CSS Grid is finally starting to live up to its potential in web design
Sometimes revolutions happen so gradually you don’t see them coming. They’re not televised; they’re not live streamed. But there is one quietly unfolding in the world of web design that could alter the way the whole web looks. A technology called CSS Grid is nearly three years old, but only now is starting to reveal its promise.
When it comes to layout design, much of the web has been stuck in a creative rut. Companies, brands and publishers, including Apple, McDonald’s, T-Mobile, Nike and yes, even Ad Age, feature websites with a design that’s become all too familiar: Two rectangular bars—one at the top, known as the “header,” featuring the brand’s name—and footer at the bottom that features links to different areas of a site such as “contact us” or “job opportunities.”
Meanwhile, the content, or the meat of this sandwich, is in the middle and it’s sometimes accompanied by a right or left rail with links to a site’s most popular products or stories.
There’s a reason why so many websites look like this, and it’s ingrained deep within the internet’s paleolithic strata. Back in 1996, cascading style sheets, known simply as “CSS,” debuted. CSS is a tool set for web designers to put their own creative spin on any given website. The simplest way to understand CSS is to think about a house: HTML is the foundation of a home, while CSS is the home’s design style—think Craftsman, bungalow, colonial or Victorian.
The issue with CSS, however, is that as the web continued to evolve, the way it looked did not.
“Web designers were forced to design with tools [that were equivalent] to Microsoft Word,” says Johna Paolino, a senior product designer at The New York Times. “Imagine trying to create a rich website and move images around in the same way that Microsoft Word limits you—things always snap in a weird place, or group on top of each other in a weird way.”
Grid is supposed to change this
In 2017, the release of CSS Grid was supported by several leading browsers—Firefox, Safari and Chrome. It was created to empower designers to make the impossible possible, and allow them to do so with ease.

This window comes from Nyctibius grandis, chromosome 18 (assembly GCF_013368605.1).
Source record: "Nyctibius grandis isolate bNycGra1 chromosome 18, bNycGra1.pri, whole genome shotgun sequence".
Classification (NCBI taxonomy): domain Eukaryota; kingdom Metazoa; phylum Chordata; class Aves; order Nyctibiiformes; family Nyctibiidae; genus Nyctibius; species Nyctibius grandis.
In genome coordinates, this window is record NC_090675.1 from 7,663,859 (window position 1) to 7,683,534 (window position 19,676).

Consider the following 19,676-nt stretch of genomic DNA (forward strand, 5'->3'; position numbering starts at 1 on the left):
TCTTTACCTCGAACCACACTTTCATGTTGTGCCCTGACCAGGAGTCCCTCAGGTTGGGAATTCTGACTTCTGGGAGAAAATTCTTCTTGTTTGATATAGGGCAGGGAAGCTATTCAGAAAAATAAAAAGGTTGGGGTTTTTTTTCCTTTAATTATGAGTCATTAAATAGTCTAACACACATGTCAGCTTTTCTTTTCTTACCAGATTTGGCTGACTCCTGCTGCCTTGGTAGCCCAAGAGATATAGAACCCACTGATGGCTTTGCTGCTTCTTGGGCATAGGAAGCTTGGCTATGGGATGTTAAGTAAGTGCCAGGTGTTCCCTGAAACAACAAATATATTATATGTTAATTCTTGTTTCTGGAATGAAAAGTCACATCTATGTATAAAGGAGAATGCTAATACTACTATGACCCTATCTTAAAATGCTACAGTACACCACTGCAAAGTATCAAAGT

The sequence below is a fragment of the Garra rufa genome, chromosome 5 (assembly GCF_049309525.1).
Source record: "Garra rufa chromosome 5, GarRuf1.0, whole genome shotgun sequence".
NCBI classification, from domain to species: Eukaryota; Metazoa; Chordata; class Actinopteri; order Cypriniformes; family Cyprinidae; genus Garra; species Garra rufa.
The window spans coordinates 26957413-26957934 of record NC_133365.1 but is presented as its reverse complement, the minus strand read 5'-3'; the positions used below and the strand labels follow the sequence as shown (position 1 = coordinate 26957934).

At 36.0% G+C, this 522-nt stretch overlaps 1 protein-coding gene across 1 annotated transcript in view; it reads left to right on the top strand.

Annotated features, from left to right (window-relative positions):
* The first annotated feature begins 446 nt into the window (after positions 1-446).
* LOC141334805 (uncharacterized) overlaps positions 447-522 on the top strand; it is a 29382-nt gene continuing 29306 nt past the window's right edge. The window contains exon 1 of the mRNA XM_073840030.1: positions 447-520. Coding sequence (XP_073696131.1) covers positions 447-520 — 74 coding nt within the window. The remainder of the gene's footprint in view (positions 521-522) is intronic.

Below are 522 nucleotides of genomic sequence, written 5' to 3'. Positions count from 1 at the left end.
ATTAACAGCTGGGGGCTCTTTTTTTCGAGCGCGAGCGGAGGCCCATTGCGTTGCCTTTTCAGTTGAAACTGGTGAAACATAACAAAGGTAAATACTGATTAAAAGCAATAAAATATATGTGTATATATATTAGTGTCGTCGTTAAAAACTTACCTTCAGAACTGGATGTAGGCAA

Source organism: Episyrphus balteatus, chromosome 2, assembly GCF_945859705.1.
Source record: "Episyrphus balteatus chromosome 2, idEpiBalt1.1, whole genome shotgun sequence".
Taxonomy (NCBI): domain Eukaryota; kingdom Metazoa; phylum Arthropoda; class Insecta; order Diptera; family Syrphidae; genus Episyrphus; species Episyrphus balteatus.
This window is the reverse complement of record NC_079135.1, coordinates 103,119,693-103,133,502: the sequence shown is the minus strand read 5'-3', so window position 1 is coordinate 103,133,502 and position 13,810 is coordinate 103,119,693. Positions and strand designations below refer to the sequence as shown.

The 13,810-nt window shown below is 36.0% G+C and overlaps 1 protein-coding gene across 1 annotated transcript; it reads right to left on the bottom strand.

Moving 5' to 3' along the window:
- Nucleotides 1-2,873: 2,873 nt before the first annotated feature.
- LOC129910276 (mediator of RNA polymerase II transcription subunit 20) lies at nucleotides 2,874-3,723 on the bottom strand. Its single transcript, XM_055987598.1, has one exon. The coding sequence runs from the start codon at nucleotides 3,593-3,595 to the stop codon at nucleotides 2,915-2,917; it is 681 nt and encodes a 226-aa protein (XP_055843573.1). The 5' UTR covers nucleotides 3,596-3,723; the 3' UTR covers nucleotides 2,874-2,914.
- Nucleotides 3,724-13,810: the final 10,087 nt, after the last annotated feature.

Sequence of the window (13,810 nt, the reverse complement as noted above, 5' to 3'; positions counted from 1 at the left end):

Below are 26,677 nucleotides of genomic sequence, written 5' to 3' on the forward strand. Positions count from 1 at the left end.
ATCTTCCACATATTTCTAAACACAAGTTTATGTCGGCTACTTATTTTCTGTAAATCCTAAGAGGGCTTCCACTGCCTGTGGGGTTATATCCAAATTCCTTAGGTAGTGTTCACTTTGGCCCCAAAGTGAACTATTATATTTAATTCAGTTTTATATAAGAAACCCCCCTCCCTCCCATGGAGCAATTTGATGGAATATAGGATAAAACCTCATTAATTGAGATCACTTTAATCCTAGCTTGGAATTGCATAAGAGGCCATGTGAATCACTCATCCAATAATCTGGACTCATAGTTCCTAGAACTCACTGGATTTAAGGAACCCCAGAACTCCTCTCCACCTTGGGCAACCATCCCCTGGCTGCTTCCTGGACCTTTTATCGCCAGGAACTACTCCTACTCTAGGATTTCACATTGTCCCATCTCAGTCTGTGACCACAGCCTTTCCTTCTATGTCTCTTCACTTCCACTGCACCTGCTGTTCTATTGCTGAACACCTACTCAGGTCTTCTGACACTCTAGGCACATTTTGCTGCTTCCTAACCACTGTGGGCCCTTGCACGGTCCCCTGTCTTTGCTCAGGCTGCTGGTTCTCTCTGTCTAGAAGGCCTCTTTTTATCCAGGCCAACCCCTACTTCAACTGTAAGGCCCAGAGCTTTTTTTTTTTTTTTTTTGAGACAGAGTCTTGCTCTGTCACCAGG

During the internet’s early years there was only one screen, and it was the personal computer. But then laptops came out, followed by smartphones, virtual assistants with displays, smart TVs and so-called infotainment systems. Some of these devices only live in portrait or landscape mode, while others can adapt to both. Making sure content rendered correctly became tedious and time-consuming.
“When designers started designing for tiny screens and big screens, the only layout you could do was with a hack, so a lot of people reached for templates to make it easy to do the technical stuff,” says Jen Simmons, a designer and developer at Mozilla and a member of the CSS Working Group, a standards body for developing what the future generation of content should look like. “Pretty much every website has been using these weird hacks for the last couple of decades, and that has been a real struggle for designers. People at ad agencies will have all these great, creative ideas, but they couldn’t develop them” because the tools to do so didn’t exist.
“With CSS Grid, you don’t have to use a kit, or template,” Simmons adds. “You have the freedom and ability to not be stuck in a formula, but make something that makes your brand stand out.”
The technology was met with no shortage of fanfare in the trade press: The site A List Apart (“For people who make websites”) called it a “milestone for a number of reasons.” The New York Times crowed, “This technology removes a lot of the limitations that existed in CSS to date.”
Great. Problem solved, right?
Not so fast. Despite offering better, quicker and less technical tools than its predecessor, Grid’s adoption has remained low simply because it’s such a radical change. “Developers need time to learn new code,” Simmons says. “Designers need time to realize what’s newly possible. Projects need time to refactor, to pay off technical debt. Massive changes take time.”
There are no statistics on how many websites use Grid. Simmons, who has a popular YouTube channel and blog that showcases creative examples of Grid in action, was hard-pressed to think of brands that have adopted the format.
Stink Studios, which designed the website for anti-commercial gay pride event Stonewall, avoided using the new technology; the agency was told the site had to be accessible to everyone, everywhere, regardless of what browser they use. “We didn’t use CSS Grid because of compatibility issues,” says Arnaud Tanielian, technical director at Stink Studios. “The website needed to be available for Microsoft Internet Explorer,” and it doesn’t currently support Grid. Tanielian adds that the agency had preexisting templates drawn up within other layout formats that don’t face the same compatibility hurdles as Grid. Still, he believes it’s only a matter of time before browsers like Microsoft Internet Explorer catch up and support Grid, allowing Stink Studios “to use Grid more in the future.”
The New York Times, meanwhile, has been tinkering with Grid since its release. Natalya Shelburne, a software engineer at the publication who works closely with Paolino, believes it’s only a matter of time until Grid becomes the de facto standard for website development. But getting there won’t be as easy as flipping a switch.
“One of the best places to use Grid is as an internal tool, where risk is low, or a new product, where the risk is low,” Shelburne says. “The home page is a much higher risk—you can’t go from zero to 100 mph on The New York Times’ home page.”